"It's a Shame About Ray" by Kirk Read has a sex worker walking away disappointed he couldn't do more to enjoy the full glory of a client's quirky sexuality. In "BDSM and Playing with Race," Mollena Williams boldly lets her politically incorrect fantasies out to play. "Remembering Pubic Hair" by Paul Krassner waxes nostalgic (no pun intended) about the days before porn-star-style shaved labia became the norm for women. In "Sexual Outlaw," the always-entertaining Betty Dobson describes the 1980s lesbian S/M scene. In "Go Thin or Bust," Rachel Swan explores the world's thinnest condoms.
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1 of 1 people found the following review helpful By Angela Caperton on February 25, 2010
Format: Paperback
This book was a revelation, not so much for its subject matter, as for the discovery that I could find between the soft covers of a paperback such a rich treasure of fantastic writing on one of my favorite subjects - sex.

I know Rachel Kramer Bussel's work through saucy, HOT erotica anthologies, but Best Sex Writing 2010 was the first of her non fiction collections I have read. I have to admit, I turned that first page with a little trepidation - I love fiction, I love getting lost in the excitement and endless possibilities of erotica, but in picking up this book, in turning that first page, I had my shields up. This wasn't fiction - this was facts, and personal essays that examined lives and livelihoods, expectations, personal kinks and all the emotional, physical and social complexities inherent in the often shrouded conversation of (shhhh!) sex. And you know what? I squirmed, but I also laughed, and I saw through the words of the authors, worlds of heartfelt, experienced passion, drive and reflection.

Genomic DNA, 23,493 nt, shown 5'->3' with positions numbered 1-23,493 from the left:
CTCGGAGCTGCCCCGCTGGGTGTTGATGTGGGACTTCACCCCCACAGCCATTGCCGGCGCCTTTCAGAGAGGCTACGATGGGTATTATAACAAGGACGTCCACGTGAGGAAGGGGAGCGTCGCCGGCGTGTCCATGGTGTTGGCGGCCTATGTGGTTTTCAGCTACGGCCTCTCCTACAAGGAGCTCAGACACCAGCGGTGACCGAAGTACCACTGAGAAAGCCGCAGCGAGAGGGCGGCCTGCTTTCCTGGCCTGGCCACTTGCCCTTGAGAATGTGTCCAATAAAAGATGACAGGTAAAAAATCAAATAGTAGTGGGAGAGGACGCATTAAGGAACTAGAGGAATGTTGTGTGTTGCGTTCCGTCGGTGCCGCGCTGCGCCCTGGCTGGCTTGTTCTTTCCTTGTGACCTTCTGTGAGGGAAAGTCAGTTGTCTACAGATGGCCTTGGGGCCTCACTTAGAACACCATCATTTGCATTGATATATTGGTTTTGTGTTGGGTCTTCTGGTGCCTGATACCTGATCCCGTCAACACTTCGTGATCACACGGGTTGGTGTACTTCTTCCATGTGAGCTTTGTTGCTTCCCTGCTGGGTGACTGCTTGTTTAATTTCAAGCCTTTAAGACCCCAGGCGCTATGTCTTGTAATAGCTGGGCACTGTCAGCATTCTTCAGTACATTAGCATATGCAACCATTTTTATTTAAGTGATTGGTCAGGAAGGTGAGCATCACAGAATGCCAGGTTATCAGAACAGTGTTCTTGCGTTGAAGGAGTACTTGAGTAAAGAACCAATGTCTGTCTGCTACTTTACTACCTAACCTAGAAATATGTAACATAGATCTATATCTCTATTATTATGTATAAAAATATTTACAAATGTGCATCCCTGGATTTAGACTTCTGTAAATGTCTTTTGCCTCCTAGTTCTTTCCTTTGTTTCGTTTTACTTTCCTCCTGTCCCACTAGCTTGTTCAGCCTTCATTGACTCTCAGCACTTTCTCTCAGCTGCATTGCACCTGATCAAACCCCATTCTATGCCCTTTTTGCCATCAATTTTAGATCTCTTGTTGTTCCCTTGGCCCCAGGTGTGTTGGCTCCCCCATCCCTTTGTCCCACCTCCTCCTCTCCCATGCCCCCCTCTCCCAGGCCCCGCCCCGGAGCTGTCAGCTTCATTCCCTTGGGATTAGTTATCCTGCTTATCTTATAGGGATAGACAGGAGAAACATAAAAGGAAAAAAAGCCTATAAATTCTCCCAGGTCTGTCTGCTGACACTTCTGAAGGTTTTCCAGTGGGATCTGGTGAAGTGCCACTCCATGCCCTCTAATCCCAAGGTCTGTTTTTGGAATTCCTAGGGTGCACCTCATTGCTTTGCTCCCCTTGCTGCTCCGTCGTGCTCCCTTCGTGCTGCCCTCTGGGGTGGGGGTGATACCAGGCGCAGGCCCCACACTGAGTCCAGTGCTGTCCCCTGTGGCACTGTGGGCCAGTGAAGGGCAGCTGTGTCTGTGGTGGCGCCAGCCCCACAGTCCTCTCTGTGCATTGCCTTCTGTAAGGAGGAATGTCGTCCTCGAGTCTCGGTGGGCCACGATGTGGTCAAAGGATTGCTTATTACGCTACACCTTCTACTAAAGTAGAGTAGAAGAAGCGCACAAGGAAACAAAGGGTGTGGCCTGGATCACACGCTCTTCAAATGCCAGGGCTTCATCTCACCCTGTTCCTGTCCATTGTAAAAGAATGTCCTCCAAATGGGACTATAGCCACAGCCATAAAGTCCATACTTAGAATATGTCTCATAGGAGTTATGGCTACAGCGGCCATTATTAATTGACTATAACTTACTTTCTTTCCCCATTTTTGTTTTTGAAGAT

I love the balance Rachel achieved in this collection. Some of the subjects, like Seth Michael Donsky's "The Trouble with Safe Sex" are thought-provoking and serious, while John Thursday's "A Cunning Linguist" tickles its way through sexual vocabulary.

Rachel has arranged the essays so that some of the heavier ones are bracketed by lighter, more playful fare. This was the case with the essay bracket of Kirk Read's "It's a Shame About Ray" a light-hearted account of a transvestite escort and an unusual client request, followed by the essay that has stayed with me for days, Mollena Williams' raw, unashamed examination of race role-play in "BDSM and Playing with Race," and then finished with something lighter, the chuckle after the weight, Paul Krassner's "Remembering Pubic Hair".

This book has something for everyone. From lesbian love to Tijuana Bibles, this collection of sexy essays is a must read!